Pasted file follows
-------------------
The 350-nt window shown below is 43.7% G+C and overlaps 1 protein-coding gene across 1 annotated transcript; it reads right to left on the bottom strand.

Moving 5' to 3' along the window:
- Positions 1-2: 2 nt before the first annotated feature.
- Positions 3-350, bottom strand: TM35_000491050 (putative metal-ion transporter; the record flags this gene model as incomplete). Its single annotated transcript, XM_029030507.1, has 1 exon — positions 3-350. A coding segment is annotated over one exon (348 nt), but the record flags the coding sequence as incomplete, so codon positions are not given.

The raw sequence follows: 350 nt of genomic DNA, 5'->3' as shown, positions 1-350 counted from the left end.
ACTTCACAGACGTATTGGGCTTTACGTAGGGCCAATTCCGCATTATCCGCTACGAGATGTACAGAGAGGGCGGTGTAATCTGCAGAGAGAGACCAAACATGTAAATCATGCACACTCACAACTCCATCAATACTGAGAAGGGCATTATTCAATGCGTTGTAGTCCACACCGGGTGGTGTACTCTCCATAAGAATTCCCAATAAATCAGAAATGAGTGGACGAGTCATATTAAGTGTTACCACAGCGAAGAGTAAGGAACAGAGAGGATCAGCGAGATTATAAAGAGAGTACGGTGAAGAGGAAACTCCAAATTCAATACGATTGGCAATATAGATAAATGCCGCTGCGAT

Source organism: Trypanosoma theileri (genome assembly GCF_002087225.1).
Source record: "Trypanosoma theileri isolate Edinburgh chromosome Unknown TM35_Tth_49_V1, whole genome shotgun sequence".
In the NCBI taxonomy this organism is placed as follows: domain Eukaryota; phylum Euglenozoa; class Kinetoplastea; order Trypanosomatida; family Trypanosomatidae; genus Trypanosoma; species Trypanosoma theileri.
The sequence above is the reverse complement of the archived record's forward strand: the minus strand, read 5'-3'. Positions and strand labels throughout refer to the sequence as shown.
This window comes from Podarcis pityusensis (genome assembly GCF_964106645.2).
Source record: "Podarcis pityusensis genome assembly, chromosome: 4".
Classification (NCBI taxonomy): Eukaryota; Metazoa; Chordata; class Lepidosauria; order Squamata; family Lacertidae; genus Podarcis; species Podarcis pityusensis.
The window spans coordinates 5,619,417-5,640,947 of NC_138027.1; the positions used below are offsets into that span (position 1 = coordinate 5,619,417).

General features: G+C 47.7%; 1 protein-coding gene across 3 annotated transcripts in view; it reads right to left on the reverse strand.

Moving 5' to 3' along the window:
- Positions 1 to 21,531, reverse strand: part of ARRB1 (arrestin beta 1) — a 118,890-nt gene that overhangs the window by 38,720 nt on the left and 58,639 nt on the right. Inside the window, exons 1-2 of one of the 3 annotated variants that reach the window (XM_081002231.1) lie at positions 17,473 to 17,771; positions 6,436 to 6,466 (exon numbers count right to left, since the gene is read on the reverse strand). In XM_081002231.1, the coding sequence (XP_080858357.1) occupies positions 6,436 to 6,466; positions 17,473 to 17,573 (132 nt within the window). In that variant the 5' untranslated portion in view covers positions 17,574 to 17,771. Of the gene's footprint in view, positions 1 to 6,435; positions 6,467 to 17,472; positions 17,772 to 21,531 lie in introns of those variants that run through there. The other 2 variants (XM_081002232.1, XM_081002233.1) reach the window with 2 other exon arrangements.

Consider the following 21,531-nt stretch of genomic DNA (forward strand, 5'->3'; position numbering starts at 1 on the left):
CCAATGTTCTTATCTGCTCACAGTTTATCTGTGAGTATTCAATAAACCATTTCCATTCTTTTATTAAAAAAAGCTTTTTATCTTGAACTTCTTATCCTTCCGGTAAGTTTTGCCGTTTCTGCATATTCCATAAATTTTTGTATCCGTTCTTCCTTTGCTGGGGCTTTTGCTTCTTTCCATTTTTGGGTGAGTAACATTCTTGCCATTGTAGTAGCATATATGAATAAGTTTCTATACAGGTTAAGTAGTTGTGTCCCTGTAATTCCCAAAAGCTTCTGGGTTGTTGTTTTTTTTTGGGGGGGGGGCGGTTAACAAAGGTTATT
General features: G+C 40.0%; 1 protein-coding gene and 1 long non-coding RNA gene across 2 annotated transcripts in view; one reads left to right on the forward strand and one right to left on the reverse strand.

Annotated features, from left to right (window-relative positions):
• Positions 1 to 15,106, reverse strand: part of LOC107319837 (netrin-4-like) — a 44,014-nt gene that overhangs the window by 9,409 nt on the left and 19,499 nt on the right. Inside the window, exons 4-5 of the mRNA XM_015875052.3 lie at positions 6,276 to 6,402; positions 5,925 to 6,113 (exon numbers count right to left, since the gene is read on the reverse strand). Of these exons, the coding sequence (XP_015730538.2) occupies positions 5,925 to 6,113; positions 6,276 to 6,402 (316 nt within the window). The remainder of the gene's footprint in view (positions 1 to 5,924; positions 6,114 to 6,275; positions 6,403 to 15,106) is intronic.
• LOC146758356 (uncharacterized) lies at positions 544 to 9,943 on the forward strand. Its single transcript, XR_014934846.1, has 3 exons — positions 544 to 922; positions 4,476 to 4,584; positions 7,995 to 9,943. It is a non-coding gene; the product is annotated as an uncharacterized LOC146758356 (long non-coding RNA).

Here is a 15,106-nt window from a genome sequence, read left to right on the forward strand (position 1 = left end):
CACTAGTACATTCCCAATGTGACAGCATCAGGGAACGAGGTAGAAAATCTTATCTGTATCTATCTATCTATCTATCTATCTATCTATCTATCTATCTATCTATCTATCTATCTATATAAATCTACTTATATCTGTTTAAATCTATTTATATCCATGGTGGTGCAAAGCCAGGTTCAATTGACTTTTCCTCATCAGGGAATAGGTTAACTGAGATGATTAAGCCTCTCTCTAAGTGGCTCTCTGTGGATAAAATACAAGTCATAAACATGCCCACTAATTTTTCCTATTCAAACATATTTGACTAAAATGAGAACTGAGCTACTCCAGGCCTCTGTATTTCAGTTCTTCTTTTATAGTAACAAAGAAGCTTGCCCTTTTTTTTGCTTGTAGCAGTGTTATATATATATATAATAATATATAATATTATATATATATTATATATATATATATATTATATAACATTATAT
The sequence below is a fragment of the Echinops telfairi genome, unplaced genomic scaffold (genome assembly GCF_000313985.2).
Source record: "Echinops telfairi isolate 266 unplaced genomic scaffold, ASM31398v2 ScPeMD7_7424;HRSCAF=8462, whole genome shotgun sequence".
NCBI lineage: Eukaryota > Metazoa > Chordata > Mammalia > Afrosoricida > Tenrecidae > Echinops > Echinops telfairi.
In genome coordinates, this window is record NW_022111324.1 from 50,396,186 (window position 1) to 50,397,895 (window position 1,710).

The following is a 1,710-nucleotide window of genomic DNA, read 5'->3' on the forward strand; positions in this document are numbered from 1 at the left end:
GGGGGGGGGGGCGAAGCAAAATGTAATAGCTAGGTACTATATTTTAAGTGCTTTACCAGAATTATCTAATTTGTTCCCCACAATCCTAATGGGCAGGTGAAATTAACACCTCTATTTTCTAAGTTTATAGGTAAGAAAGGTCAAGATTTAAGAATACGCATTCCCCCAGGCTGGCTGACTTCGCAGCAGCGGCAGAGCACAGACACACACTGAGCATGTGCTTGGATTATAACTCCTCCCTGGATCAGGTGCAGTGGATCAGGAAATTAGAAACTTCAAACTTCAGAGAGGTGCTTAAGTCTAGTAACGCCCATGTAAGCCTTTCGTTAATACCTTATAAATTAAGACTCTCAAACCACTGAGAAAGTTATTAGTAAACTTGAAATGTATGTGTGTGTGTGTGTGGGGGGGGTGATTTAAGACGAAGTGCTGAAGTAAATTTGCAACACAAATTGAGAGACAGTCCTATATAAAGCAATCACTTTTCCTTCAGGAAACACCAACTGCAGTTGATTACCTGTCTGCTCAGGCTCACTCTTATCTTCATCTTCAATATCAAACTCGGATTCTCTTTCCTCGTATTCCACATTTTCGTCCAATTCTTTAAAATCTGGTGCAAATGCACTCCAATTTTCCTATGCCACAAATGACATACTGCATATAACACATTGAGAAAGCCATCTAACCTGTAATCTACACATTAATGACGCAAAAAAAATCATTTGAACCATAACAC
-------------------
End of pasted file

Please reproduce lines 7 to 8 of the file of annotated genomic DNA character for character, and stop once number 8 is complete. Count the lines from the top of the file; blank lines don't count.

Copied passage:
Source organism: Trypanosoma theileri (genome assembly GCF_002087225.1).
Source record: "Trypanosoma theileri isolate Edinburgh chromosome Unknown TM35_Tth_49_V1, whole genome shotgun sequence".